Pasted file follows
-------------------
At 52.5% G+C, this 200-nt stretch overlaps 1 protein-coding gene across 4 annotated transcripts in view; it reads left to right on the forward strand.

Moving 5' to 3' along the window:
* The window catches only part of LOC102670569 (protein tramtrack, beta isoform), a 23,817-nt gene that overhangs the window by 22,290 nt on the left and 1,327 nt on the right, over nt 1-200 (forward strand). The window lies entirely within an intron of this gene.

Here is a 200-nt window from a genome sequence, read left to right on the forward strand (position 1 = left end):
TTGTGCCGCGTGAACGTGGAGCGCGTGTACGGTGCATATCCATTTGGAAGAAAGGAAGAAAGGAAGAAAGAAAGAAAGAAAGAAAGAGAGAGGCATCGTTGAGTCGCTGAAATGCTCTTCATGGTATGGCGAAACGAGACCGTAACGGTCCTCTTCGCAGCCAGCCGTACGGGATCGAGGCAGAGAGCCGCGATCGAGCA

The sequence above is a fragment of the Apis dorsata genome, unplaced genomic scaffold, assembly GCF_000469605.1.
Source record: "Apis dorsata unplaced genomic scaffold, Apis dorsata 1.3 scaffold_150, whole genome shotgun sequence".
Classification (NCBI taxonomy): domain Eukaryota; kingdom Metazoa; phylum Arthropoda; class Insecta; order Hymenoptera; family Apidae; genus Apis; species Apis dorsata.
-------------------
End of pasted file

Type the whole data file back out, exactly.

At 52.5% G+C, this 200-nt stretch overlaps 1 protein-coding gene across 4 annotated transcripts in view; it reads left to right on the forward strand.

Moving 5' to 3' along the window:
* The window catches only part of LOC102670569 (protein tramtrack, beta isoform), a 23,817-nt gene that overhangs the window by 22,290 nt on the left and 1,327 nt on the right, over nt 1-200 (forward strand). The window lies entirely within an intron of this gene.

Here is a 200-nt window from a genome sequence, read left to right on the forward strand (position 1 = left end):
TTGTGCCGCGTGAACGTGGAGCGCGTGTACGGTGCATATCCATTTGGAAGAAAGGAAGAAAGGAAGAAAGAAAGAAAGAAAGAAAGAGAGAGGCATCGTTGAGTCGCTGAAATGCTCTTCATGGTATGGCGAAACGAGACCGTAACGGTCCTCTTCGCAGCCAGCCGTACGGGATCGAGGCAGAGAGCCGCGATCGAGCA

The sequence above is a fragment of the Apis dorsata genome, unplaced genomic scaffold, assembly GCF_000469605.1.
Source record: "Apis dorsata unplaced genomic scaffold, Apis dorsata 1.3 scaffold_150, whole genome shotgun sequence".
Classification (NCBI taxonomy): domain Eukaryota; kingdom Metazoa; phylum Arthropoda; class Insecta; order Hymenoptera; family Apidae; genus Apis; species Apis dorsata.